The 2011 European Short Sale Ban: A Cure or a Curse?

Journal of Financial Stability, Vol. 25, 2016

43 Pages Posted: 9 Feb 2013 Last revised: 12 Jan 2017

See all articles by Luiz F. F. Felix

Luiz F. F. Felix

APG Asset Management

Roman Kräussl

Luxembourg School of Finance; Hoover Institution, Stanford University

Philip A. Stork

Vrije Universiteit Amsterdam, School of Business and Economics; Tinbergen Institute

Date Written: July 19, 2015

Abstract

This paper examines whether the 2011 European short sale ban on financial stocks proved to be successful or had a negative impact on financial markets. We explicitly take an options market perspective and focus on market participants’ changes in beliefs and expectations. During the ban, short positions in banned stocks decreased, whereas they increased for non-banned stocks. Our results indicate that the ban increased implied jump risk levels, thereby negatively impacting the banned financial stocks. However, we also observe that after the announcement of the ban, financial contagion risk actually dropped for banned stocks. Instead of a substitution effect between regular short selling and synthetic shorting through single stock puts, we observe a migration out of single stock puts into the EuroStoxx 50 index options market. We conclude that this type of migration diversified selling pressure initially concentrated in financial stocks across a larger share of the stock market, thereby reducing systemic risks and enhancing overall financial stability.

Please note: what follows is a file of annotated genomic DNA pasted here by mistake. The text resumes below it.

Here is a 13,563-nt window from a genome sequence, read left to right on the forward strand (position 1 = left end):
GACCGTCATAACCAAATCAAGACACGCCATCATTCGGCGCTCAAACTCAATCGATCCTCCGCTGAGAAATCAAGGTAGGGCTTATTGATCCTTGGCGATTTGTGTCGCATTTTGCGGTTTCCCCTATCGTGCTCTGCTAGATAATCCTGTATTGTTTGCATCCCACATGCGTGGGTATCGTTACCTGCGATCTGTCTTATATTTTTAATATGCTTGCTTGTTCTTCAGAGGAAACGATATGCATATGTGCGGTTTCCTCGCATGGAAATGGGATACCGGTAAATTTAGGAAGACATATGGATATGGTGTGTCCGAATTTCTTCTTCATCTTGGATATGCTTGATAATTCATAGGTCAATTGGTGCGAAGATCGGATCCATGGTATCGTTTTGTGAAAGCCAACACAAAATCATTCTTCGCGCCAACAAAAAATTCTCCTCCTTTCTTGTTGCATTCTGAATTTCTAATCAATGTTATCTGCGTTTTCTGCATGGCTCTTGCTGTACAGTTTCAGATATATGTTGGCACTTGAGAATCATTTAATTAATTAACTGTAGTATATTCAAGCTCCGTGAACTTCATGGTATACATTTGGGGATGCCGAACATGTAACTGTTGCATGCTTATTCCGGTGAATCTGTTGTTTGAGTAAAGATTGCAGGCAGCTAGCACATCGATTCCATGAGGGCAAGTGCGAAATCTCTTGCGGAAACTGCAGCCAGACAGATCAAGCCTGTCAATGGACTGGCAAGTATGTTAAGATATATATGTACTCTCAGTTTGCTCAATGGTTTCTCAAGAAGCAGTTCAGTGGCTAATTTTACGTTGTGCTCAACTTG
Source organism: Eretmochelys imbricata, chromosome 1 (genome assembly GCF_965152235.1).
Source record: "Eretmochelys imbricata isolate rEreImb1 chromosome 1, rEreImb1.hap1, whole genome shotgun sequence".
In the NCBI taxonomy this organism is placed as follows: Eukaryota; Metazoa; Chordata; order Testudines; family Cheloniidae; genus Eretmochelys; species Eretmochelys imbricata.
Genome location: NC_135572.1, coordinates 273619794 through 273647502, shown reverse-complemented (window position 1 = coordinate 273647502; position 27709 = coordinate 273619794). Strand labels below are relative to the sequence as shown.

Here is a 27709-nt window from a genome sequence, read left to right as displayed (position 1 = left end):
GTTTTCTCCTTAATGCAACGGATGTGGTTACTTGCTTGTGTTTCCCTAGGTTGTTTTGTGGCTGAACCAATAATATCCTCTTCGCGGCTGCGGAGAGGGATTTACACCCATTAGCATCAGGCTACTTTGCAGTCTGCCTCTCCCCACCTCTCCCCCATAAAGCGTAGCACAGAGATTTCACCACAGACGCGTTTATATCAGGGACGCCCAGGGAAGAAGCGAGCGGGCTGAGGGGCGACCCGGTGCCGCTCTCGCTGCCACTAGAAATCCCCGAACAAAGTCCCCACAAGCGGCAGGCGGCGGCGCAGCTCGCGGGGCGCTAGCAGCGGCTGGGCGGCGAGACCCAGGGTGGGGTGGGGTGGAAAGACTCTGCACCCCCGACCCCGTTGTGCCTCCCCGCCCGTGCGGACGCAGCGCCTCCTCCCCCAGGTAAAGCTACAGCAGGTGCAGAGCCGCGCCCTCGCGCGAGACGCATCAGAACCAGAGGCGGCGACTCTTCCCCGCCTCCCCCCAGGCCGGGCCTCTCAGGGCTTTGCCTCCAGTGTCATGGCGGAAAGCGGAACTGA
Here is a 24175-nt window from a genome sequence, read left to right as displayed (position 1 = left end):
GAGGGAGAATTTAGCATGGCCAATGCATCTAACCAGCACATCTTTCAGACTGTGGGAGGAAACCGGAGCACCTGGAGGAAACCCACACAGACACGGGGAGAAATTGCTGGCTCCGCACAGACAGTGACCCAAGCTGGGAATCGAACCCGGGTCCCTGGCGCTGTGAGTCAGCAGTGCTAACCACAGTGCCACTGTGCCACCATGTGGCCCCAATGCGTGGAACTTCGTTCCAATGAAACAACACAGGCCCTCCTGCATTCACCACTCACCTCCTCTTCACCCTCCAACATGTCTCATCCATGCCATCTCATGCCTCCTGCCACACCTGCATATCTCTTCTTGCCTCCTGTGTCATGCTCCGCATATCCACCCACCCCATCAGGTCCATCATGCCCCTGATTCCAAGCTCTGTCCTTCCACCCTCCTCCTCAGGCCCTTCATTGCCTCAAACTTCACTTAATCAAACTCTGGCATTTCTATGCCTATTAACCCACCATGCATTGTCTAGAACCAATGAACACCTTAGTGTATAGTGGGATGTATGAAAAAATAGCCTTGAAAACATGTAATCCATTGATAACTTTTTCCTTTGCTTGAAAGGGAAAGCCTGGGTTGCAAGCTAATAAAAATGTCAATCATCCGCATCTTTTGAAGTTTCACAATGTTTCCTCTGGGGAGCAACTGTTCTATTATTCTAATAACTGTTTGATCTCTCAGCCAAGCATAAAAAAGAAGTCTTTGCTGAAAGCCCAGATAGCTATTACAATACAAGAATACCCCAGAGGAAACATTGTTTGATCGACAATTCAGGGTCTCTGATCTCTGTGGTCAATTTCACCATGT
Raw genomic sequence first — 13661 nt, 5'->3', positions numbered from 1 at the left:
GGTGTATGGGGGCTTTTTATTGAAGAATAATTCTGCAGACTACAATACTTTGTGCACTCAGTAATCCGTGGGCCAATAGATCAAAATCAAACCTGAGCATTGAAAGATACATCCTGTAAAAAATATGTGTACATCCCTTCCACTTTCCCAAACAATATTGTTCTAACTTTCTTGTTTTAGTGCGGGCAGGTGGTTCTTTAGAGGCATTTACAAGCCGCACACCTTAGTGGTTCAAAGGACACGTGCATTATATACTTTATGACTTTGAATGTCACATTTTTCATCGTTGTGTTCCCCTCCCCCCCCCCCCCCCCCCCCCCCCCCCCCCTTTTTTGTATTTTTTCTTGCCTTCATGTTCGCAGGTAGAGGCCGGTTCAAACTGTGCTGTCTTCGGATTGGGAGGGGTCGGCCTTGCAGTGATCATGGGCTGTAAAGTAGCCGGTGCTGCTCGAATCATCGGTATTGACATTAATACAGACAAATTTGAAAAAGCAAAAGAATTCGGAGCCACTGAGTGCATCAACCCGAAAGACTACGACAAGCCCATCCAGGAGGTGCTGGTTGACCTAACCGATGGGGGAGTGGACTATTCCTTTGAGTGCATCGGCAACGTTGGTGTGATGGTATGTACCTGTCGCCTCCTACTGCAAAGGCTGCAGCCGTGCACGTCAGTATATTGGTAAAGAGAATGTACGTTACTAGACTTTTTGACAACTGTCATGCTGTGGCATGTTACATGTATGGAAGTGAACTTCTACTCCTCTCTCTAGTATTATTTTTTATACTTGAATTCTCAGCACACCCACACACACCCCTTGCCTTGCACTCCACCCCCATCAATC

Keywords: Short sale ban; jump risk; risk-neutral density; implied volatility skew; contagion risk

JEL Classification: G01; G14; G28

Suggested Citation

Felix, Luiz F. F. and Kraeussl, Roman and Stork, Philip A., The 2011 European Short Sale Ban: A Cure or a Curse? (July 19, 2015). Journal of Financial Stability, Vol. 25, 2016, Available at SSRN: https://ssrn.com/abstract=2213509 or http://dx.doi.org/10.2139/ssrn.2213509

Luiz F. F. Felix

APG Asset Management ( email )

Gustav Mahlerplein 3
Amsterdam, 1082 MS
Netherlands

Roman Kraeussl

Luxembourg School of Finance ( email )

4, rue Albert Borschette
Luxembourg, 1246
Luxembourg
+3524666445442 (Phone)

HOME PAGE: http://www.art-finance.com

Hoover Institution, Stanford University ( email )

Stanford, CA 94305
United States

Philip A. Stork (Contact Author)

Vrije Universiteit Amsterdam, School of Business and Economics ( email )

De Boelelaan 1105
Amsterdam, 1081HV
Netherlands

Tinbergen Institute ( email )

Gustav Mahlerplein 117
Amsterdam, 1082 MS
Netherlands

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